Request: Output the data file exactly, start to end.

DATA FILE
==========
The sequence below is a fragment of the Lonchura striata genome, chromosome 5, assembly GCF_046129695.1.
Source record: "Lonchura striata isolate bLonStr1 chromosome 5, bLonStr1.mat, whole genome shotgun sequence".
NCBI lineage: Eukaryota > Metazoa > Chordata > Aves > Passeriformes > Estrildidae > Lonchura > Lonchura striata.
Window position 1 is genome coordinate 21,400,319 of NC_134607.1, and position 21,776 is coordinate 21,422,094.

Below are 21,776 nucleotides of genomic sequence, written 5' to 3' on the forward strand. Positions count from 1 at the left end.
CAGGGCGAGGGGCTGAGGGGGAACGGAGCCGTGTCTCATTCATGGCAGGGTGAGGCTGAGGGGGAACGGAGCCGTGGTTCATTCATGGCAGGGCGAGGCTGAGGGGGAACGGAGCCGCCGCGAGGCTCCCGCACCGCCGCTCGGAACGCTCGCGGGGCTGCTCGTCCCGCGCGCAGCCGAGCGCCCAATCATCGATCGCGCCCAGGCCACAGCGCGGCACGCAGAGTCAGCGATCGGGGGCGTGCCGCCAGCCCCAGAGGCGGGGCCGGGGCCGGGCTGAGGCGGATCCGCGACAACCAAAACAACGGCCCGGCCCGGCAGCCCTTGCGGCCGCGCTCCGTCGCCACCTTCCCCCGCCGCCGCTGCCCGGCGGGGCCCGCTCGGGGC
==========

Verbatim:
The sequence below is a fragment of the Lonchura striata genome, chromosome 5, assembly GCF_046129695.1.
Source record: "Lonchura striata isolate bLonStr1 chromosome 5, bLonStr1.mat, whole genome shotgun sequence".
NCBI lineage: Eukaryota > Metazoa > Chordata > Aves > Passeriformes > Estrildidae > Lonchura > Lonchura striata.
Window position 1 is genome coordinate 21,400,319 of NC_134607.1, and position 21,776 is coordinate 21,422,094.

Below are 21,776 nucleotides of genomic sequence, written 5' to 3' on the forward strand. Positions count from 1 at the left end.
CAGGGCGAGGGGCTGAGGGGGAACGGAGCCGTGTCTCATTCATGGCAGGGTGAGGCTGAGGGGGAACGGAGCCGTGGTTCATTCATGGCAGGGCGAGGCTGAGGGGGAACGGAGCCGCCGCGAGGCTCCCGCACCGCCGCTCGGAACGCTCGCGGGGCTGCTCGTCCCGCGCGCAGCCGAGCGCCCAATCATCGATCGCGCCCAGGCCACAGCGCGGCACGCAGAGTCAGCGATCGGGGGCGTGCCGCCAGCCCCAGAGGCGGGGCCGGGGCCGGGCTGAGGCGGATCCGCGACAACCAAAACAACGGCCCGGCCCGGCAGCCCTTGCGGCCGCGCTCCGTCGCCACCTTCCCCCGCCGCCGCTGCCCGGCGGGGCCCGCTCGGGGC